However the tour quickly gains pace as you pass from room to room, tracing the history of maritime events and the development of ship-building through Medieval times to the present.
There are a lot of sensor-activated displays which come to life as you wander into proximity. This is a really good way of keeping visitors alert and engaged.
The museum also features interactive set-piece displays, such as the recreation of a cannon deck on an 18th-century galleon. This set includes a full-sized interactive cannon that you can ‘fire’ by lighting a fuse (cleverly adapted with sensors and digital technology). All great fun!
Tickets to the Granaries cost 11 zł (€3). It is closed on Mondays.
Gdansk Poland Activities – Kino 7D Max
As impressive as they are, a trip to Gdansk doesn’t have to be all about the museums. For a change of tempo we decided to try out something completely different.
The Kino 7D Max is a tiny establishment located close to the Brama Wyżynna Gate. They offer two types of entertainment: Virtual Reality and 7D Cinema.
We first tried the 7D cinema. From a selection of a dozen or so 7D film genres we chose the highly-recommended Pirate romp.
We had the small 12-seat kino to ourselves.
Since this was to be a 7D feet-off-the-ground experience, we were strapped into our seats before donning our 3D glasses. The movie lasted just 12 minutes, although it felt like a lot longer.
We we literally lifted off our feet, shaken and prodded. Wind and water droplets were blown into our faces at synchonized moments.
Thoroughly enjoyable for just 18 zł (€4.50).per person.
Zobacz trailer filmu Piraci 3D! Ta niesamowita przygoda to zupełnie nowe wrażenia w siedniu wymiarach! Oprócz okularów 3D doświadczysz tu dodatkowych efektów takich jak wiatr, zapach, ruchy fotela czy kropelki wody – wszystko dopasowane tak, aby przenieść Cię w tajemniczy świat pirackiego statku!Film dostępny w Kino 7D Max w całej Polsce.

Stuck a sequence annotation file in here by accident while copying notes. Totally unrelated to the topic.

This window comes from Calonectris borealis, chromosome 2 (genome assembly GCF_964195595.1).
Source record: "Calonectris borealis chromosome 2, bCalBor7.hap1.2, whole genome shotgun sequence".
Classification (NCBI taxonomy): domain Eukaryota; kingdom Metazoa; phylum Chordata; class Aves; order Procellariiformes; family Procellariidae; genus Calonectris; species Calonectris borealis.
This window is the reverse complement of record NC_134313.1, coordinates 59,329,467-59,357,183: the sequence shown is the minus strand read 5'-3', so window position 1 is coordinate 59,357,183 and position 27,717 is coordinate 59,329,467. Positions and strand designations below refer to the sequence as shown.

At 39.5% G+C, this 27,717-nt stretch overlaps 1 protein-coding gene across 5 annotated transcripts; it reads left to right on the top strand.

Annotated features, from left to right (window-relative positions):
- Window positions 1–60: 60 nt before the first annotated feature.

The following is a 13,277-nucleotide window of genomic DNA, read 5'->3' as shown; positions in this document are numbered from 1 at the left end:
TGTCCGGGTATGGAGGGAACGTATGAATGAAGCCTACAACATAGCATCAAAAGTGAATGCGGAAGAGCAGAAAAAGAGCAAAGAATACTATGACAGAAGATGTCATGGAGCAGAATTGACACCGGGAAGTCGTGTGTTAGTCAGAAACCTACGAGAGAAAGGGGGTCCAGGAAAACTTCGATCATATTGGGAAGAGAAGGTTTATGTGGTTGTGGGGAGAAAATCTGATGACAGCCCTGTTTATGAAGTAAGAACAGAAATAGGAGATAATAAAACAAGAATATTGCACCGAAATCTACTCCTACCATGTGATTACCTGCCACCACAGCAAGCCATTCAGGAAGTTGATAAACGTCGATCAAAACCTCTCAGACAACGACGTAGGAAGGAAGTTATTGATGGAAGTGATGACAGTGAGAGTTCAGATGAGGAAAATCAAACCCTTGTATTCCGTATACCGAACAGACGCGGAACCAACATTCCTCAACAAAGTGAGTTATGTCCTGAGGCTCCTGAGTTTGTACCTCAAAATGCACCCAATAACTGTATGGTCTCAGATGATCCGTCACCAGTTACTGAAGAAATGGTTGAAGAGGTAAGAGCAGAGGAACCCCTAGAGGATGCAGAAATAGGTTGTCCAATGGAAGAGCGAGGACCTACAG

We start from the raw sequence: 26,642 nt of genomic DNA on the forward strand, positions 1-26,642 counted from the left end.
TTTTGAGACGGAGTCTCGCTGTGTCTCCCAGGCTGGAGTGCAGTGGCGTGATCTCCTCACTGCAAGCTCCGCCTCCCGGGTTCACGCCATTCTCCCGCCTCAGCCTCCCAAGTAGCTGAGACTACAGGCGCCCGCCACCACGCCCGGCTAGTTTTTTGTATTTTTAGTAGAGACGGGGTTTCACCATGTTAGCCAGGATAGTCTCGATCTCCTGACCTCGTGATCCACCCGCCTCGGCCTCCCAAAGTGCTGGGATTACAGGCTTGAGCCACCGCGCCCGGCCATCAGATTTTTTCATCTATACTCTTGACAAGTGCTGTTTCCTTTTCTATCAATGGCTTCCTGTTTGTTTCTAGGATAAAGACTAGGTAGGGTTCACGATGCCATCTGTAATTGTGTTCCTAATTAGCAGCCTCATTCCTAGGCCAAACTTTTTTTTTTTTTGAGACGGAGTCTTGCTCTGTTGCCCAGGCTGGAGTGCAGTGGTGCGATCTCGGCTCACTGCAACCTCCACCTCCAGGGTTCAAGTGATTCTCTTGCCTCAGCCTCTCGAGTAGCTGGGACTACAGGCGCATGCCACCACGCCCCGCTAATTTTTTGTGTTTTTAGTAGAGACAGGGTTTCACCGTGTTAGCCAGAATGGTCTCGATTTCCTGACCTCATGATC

Posted by Piraci 3D on Monday, October 10, 2016
For a truly immersive experience however we returned the following day to try out their Virtual Reality headsets and seats.
This time we donned headphones and VR headsets before being strapped into seats in the front of the kino.
We’d chosen an adaptation of the horror classic Afterlife.
The story involves a trip around a demonic lunatic asylum. Again it was just 12 minutes long but this time it really felt real. Hats off to the game designers for some truly horrific thrills … and spills (literally!).
Our Oculus VR experience cost 22 zł (€5.50).per person.
Finally down to the Pub
After a trip to the cinema, there’s nothing like a good pub.
We tried 2 pubs in Gdansk. The Piwnica – a self-styled Irish pub near the Brama Wyżynna and the Bruderschaft pub close to the Liberum hotel.
Both are cavern-like underground converted bomb shelters with some quite unusual local beers on draft, and often live music.
Mondays in the Old City
On Mondays, apart from the European Solidarity Centre, most of the museums in Gdansk are closed. So on a cold Monday in winter your best bet is to find a cozy bar where you can sample some excellent Polish beers.
Our Final 4-Day Gdansk Budget
So how did our planned budget of €250 per person measure up after 4 days in Gdansk?
Our actual costs for 2 people sharing worked out as follows:
|Return inter-Europe flights to Gdansk||€104|
|Liberum hotel for 4 nights||€161|
|Restaurants (Breakfasts & Dinners)||€261|
|Museums (World War 2, European Solidarity Center and Maritime Museum)||€16|
|Sundries (Kino, Pubs)||€54|
This works out at €300 per person, which is a bit more than we’d budgeted. Bear in mind however that we didn’t scrimp on location or food quality.
Gdansk is a fascinating and historically-rich city to visit, and we wouldn’t hesitate to do it all over again.